"Those opposed to software patents simply want to profit and clone the work of others right now rather than wait 20 years for the patent to expire and become public domain."
Nope. Those opposed to software patents don't want to have to license a zillion patents for stuff that is taught at universities, described in freely available literature, included in countless systems, and built using numerous freely usable and openly described concepts and mechanisms. Stuff that purely by applying the knowledge and expertise they have gained through learning and experience they will inadvertently reproduce, just through the proper practice of their discipline, without ever reading the vague, opportunistic text of a single patent claim.
Those in favour of software patents just want yet another discipline to plod along at a restrained pace while monopolists and the legal profession extract every last dollar from practitioners of the discipline, burdening those willing to tolerate operating an organisation under such a regime with obscene administrative and legal overheads that would effectively turn such an organisation into more of a client of the patent system than a participant in the realm of science, engineering and technology.
Both genuinely competitive proprietary software vendors *and* Free Software developers reject software patents and yet embrace copyright since it is the only fair instrument which protects developers from plagiarism and unfair exploitation of their work. Your suggestion that such parties don't respect genuine innovation is a despicable misrepresentation of their position - yet another untruth projected by the software patent lobby as it seeks to position itself as a solution to a problem that simply doesn't exist.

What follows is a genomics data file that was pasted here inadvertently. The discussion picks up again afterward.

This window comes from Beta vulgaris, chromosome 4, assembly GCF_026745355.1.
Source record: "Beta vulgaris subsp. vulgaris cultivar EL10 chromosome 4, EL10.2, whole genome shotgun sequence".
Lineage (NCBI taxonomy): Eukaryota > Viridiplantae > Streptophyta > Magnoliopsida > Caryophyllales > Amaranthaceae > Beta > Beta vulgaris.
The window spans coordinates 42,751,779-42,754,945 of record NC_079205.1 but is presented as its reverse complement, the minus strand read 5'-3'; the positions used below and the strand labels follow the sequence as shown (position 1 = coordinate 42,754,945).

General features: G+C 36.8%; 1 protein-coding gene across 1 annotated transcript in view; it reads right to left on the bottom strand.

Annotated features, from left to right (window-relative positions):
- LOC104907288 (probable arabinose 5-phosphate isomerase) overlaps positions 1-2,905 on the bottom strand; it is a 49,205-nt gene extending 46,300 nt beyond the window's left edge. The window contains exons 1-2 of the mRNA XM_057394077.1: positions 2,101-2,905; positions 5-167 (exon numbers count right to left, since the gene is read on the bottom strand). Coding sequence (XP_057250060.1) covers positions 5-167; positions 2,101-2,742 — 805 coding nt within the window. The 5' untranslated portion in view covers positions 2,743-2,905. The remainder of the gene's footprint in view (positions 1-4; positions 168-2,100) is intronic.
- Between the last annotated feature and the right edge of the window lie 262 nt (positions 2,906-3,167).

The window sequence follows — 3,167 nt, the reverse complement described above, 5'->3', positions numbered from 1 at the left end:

The big differences
"The sweet spot of such a system would be when the amount of new creation encouraged was greater than the derivative work banned: something which it is hard to argue the current system does when, say, Wodehouse's first novel, The Pothunters, released in 1902 will be in copyright until 2045. Patents with their 17 year life (and of course their extremely important corollary, the full release of methods at patent time) might be closer to what a desirable system would have."
The big differences between copyright and patents are that the latter affects entire *classes* of works when one person or organisation files for such a monopoly, and that anyone unfortunate enough to have developed such a work independently and without knowledge of the granting of such a monopoly can be punished for their honest efforts. It is arguable whether the man in the street "respects copyright" but he can surely understand what plagiarism is. In contrast, a patent claim and its effects would be baffling and cruel to anyone but the most blatant apologist for the patent system.
Fiddling with term limits ignores the fundamental injustice of patents, especially in fields such as software where advances occur frequently and ubiquitously as the wealth of existing knowledge is combined and enhanced.
beware the snout of the camel at the door of your tent ...
... the rest of the camel will soon follow: as soon as it is introduced large corrupt corporation will, ahem, persuade politicians to extend it to 5, 10, 25, 75 years. It's just the slow road to software patents (and I'd bet it wouldn't be that slow).